Dual Agency Dos and Don'ts

Make sure you stay within the law when doing dual agency.

Disclosed dual agency often is not a concept that consumers, and in some cases salespeople, understand well. Educate yourself on its benefits and limitations if you choose to offer this representation option. Also, make sure dual agency is legal in your state. If dual agency arises out of a potential buyer asking you to represent them for the sale of a property whose owner you also represent (or vice versa), full, written consent of the intial representee is required before you can assume a dual agency role. Most state laws require you to keep specific information about both the buyer and seller strictly confidential.

Here are some important pointers:


  1. Disclose all material facts about the property.
  2. Instruct both buyer and seller about any and all limitations the dual agency will place on your ability to assist them both.
  3. Treat the buyer and seller honestly.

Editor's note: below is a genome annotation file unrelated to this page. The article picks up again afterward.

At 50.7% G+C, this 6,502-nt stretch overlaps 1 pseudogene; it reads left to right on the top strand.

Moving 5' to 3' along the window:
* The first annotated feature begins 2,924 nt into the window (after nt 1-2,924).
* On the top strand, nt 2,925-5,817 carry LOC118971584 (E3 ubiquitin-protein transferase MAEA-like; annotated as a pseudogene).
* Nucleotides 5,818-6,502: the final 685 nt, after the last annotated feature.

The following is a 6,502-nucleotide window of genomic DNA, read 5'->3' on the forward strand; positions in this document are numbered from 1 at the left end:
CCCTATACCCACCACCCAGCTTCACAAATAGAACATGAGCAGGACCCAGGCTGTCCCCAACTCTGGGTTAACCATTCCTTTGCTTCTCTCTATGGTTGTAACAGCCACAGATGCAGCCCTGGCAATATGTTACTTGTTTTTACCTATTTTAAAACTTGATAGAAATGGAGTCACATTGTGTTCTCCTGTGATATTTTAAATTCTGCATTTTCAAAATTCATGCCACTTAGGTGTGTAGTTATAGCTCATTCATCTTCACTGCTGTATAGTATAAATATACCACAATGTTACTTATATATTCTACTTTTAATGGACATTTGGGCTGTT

4. Provide information about the property and neighborhood within U.S. Department of Housing and Urban Development guidelines.
  5. Convey all of the buyer's questions to the seller and get answers in writing.
  6. Disclose the buyer's ability to buy and the seller's ability to sell.
  7. Explain real estate terms and procedures.
  8. Explain closing costs and procedures.
  9. Help the buyer obtain financing.
  10. Help the buyer arrange for property inspections.
  11. Assist in the standard purchase agreement.
  12. Work diligently to complete the sale after the purchase agreement is accepted.


  1. Work to the detriment of either party.
  2. Discuss the motivation of either party.
  3. Disclose the price the seller will accept or the price the buyer will pay.
  4. Disclose terms other than those in the agreements.
  5. Say anything that would hinder the bargaining position of either party.

Adapted from Marcie Roggow, "Today's Buyer's Rep," Real Estate Buyer’s Agent Council, January 2000